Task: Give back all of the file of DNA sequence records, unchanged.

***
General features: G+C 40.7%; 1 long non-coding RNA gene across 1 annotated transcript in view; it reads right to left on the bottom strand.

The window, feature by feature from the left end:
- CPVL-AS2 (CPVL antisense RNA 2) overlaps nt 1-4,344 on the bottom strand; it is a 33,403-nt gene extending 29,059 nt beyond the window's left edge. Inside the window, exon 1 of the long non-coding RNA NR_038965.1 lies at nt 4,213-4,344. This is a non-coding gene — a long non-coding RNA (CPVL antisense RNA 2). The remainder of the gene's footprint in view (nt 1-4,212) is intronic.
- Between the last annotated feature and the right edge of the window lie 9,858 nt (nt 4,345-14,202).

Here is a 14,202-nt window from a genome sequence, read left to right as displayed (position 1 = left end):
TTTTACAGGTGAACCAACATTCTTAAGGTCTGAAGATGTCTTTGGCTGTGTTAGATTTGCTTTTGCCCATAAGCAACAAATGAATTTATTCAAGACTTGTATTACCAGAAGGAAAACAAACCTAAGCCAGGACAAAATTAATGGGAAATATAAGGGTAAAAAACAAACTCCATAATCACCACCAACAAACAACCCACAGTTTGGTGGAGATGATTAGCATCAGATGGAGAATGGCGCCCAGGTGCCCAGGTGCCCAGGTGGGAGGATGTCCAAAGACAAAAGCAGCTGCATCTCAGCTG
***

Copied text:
General features: G+C 40.7%; 1 long non-coding RNA gene across 1 annotated transcript in view; it reads right to left on the bottom strand.

The window, feature by feature from the left end:
- CPVL-AS2 (CPVL antisense RNA 2) overlaps nt 1-4,344 on the bottom strand; it is a 33,403-nt gene extending 29,059 nt beyond the window's left edge. Inside the window, exon 1 of the long non-coding RNA NR_038965.1 lies at nt 4,213-4,344. This is a non-coding gene — a long non-coding RNA (CPVL antisense RNA 2). The remainder of the gene's footprint in view (nt 1-4,212) is intronic.
- Between the last annotated feature and the right edge of the window lie 9,858 nt (nt 4,345-14,202).

Here is a 14,202-nt window from a genome sequence, read left to right as displayed (position 1 = left end):
TTTTACAGGTGAACCAACATTCTTAAGGTCTGAAGATGTCTTTGGCTGTGTTAGATTTGCTTTTGCCCATAAGCAACAAATGAATTTATTCAAGACTTGTATTACCAGAAGGAAAACAAACCTAAGCCAGGACAAAATTAATGGGAAATATAAGGGTAAAAAACAAACTCCATAATCACCACCAACAAACAACCCACAGTTTGGTGGAGATGATTAGCATCAGATGGAGAATGGCGCCCAGGTGCCCAGGTGCCCAGGTGGGAGGATGTCCAAAGACAAAAGCAGCTGCATCTCAGCTG